Tips for living with hypothyroidism
Thyroid disorders might be more common than you think. In the United States, 1 in 8 women develop a thyroid disorder in their lifetime, and women are more likely than men to develop hypothyroidism, a disorder characterized by an under-active thyroid gland. It’s commonly caused by an autoimmune disorder called Hashimoto’s disease. Hypothyroidism means that your body is not producing enough thyroid hormones, which influence your body’s metabolism and help control heart, muscle and digestive function.
Because thyroid hormones have such an important role in keeping up your body’s metabolism, hypothyroidism causes a range of symptoms that can affect your daily life and decrease your energy levels. Fatigue, weight gain, muscle weakness, joint pain and depression are just a few symptoms that people with hypothyroidism live with.
Along with medication, incorporating a healthy diet, regular exercise, and stress management into your routine can help you manage and minimize the symptoms of hypothyroidism. Making healthier lifestyle choices will help your body feel and function at its best, physically and mentally, which can help you weather the symptoms of hypothyroidism. We’ll start with the diet and exercise combination.
Exercise is good for everyone of all ages. It helps you maintain a healthy body weight and combat the weight gain that comes with hypothyroidism, while boosting your energy and mood. Plus, it helps you sleep better. There’s so much to gain from even the smallest amount of exercise.
If you don’t yet have an exercise routine, start small and work your way up to the recommended 150 minutes of moderate exercise per week. Choose something that you enjoy - walking, jogging, dancing, cycling or whatever you prefer - and start working it into your routine. Because muscle weakness and joint pain are symptoms of hypothyroidism, you may want to go for low-impact exercises like walking or yoga so you don’t aggravate your symptoms.
As with all things, let your body be your guide. The exercises that work for one person might not work for you, so experiment with different types of exercise until you find what feels best.
Diet and exercise go hand in hand. A healthy diet and a regular exercise routine together can help your overall health and support a healthy metabolism. Eat a balanced diet of fruits, vegetables, grains and lean proteins sources like fish and beans. Minimize processed foods and sugary foods like candy and sodas. Instead, opt for complex carbohydrates and starchy foods like potatoes whole grains with lots of fiber.
The timing of your meals is another important consideration. Minerals in your diet like iron and calcium can bind to the thyroid replacement hormone typically taken as medication, which prevents your body from absorbing it fully. You may be taking your medication regularly, but taking it too close to meals can reduce its effectiveness.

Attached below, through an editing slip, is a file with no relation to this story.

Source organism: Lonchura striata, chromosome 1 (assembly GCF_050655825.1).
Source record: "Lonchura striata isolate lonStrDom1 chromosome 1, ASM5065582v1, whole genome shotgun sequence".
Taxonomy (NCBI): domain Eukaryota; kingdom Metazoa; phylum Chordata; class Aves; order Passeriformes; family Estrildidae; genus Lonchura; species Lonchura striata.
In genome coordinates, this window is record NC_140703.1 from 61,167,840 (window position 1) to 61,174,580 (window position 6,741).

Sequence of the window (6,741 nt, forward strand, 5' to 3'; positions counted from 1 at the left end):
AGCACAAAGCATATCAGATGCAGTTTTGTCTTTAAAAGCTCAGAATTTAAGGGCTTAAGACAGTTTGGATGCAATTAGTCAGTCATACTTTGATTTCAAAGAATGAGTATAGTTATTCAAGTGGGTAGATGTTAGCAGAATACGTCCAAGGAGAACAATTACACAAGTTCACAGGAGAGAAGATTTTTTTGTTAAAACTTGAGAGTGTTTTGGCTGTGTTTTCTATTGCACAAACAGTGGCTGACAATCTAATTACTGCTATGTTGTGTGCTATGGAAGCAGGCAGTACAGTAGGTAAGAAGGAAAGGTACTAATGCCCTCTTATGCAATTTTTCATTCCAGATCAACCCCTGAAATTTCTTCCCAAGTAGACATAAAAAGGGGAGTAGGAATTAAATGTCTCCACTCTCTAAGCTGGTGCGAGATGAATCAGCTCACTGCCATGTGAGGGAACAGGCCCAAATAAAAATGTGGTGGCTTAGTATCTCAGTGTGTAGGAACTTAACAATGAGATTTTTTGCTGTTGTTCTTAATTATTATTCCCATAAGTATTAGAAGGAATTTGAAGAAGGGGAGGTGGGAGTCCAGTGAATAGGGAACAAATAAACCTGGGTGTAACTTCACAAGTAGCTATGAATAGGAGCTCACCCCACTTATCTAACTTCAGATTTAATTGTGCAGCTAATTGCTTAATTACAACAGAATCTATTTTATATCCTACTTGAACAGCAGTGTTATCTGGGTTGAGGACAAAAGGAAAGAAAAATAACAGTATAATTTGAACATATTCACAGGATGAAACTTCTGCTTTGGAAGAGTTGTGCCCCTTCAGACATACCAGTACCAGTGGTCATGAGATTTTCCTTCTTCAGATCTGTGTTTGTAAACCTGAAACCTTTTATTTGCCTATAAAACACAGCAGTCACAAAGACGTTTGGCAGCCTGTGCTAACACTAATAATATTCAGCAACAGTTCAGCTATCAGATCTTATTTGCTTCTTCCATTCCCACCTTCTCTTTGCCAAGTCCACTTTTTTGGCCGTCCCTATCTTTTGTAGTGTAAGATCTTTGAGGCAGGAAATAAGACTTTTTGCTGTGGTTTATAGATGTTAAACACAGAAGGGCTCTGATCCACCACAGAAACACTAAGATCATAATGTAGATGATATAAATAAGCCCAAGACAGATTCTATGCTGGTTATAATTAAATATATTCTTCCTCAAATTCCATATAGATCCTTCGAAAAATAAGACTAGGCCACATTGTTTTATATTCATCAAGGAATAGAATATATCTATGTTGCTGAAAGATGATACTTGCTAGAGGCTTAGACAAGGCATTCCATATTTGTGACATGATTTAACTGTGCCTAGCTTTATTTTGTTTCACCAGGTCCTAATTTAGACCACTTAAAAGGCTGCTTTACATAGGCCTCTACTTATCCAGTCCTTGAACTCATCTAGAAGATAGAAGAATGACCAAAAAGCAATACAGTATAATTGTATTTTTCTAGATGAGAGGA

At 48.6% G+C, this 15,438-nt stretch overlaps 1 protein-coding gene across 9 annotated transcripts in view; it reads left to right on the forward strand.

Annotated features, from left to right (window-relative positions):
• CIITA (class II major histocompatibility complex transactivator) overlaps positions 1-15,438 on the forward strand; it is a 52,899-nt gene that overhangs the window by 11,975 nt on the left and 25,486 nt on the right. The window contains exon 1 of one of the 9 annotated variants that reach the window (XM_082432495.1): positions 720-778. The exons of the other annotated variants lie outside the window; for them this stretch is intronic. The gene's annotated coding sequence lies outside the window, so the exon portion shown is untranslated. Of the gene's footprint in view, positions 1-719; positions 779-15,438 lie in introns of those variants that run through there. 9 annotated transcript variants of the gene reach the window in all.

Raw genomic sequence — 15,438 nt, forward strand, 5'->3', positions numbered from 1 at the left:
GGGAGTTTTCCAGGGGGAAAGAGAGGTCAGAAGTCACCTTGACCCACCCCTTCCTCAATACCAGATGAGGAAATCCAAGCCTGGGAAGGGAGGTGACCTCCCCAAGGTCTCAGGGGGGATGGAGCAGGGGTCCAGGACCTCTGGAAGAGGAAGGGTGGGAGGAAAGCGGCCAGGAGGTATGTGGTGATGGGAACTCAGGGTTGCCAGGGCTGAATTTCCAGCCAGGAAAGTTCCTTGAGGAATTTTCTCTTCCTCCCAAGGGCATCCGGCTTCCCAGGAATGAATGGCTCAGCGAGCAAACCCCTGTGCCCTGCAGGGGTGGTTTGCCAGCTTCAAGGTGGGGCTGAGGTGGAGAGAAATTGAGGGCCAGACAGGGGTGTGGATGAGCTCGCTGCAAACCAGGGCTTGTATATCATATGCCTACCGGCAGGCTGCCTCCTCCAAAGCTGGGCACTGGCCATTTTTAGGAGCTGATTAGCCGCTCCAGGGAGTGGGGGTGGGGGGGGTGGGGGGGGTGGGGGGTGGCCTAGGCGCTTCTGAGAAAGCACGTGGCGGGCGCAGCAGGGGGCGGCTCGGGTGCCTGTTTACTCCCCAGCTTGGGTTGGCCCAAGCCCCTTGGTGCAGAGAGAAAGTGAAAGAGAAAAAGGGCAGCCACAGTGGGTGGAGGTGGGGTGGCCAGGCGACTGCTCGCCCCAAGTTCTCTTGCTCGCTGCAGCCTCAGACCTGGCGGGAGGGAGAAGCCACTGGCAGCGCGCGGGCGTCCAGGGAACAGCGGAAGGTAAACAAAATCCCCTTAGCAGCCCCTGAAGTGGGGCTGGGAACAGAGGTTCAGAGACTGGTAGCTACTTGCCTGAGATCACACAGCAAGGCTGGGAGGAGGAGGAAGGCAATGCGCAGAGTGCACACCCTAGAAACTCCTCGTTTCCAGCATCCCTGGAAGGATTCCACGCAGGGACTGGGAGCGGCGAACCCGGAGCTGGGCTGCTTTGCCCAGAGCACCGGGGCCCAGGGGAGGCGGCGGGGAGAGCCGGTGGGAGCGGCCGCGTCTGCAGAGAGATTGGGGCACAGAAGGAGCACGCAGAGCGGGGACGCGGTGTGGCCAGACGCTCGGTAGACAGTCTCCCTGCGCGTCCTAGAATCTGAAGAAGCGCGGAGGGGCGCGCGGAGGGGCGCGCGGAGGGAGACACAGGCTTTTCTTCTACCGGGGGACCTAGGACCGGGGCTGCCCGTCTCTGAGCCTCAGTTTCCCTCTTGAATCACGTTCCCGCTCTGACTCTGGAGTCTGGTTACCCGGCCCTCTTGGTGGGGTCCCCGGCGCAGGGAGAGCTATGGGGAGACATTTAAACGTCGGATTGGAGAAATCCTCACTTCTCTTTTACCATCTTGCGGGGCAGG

Try taking your medication on an empty stomach, at least an hour before breakfast. Or if you’re a person who doesn’t snack or eat late at night, take it hours after dinner, before you go to bed. You may have to adjust your eating habits to incorporate your medication effectively, but it gets easier once you find a routine that works for you.
You also want to be wary of mineral supplements. For instance, though iodine deficiency can cause hypothyroidism, most adults in the US get enough iodine in their diet which eliminates the need for iodine supplements. Taking them may even affect the impact of your medication.
Ingredients in other medications or supplements can also prevent your body from fully absorbing your hypothyroidism medication. Space out your medications so that you’re not taking them within an hour of each other.
Medication for hypothyroidism can be tricky, so pay attention to small changes in your routine or symptoms. Factors like the timing of intake, changing doses or brands, or starting new medication for another health condition can all impact how effective your hypothyroidism medication is. That’s why it’s important to take note of these changes, and communicate with your doctor if you notice a change in your symptoms. It might mean time to get your hormone levels checked - which is a routine part of hypothyroidism treatment - or indicate a need to adjust medication.
Lastly, stress management is key! Managing stress is important in general but it’s even more important if you have hypothyroidism. Stress may not be a risk factor for hypothyroidism itself, but it worsens symptoms by weakening the immune system and slowing thyroid function. Managing symptoms and adjusting to a new diagnosis and medication routine may even create stress.
Managing your stress will help you feel better and improve your body’s overall functioning. In addition to diet, exercise, and getting enough sleep, find time to meditate or relax. Staying mindful throughout helps you tune in to your body’s physical and emotional state, so you can identify and address stress early on. Being attuned to your body’s feelings and needs also helps you monitor your symptoms. One study among women with Hashimoto’s disease showed that stress management helped reduce their symptoms of anxiety and depression.
If you’re having trouble managing your stress or symptoms with hypothyroidism, our team of medical experts can help. Alpha provides stress-free online consultations and treatment from the comfort of your home.
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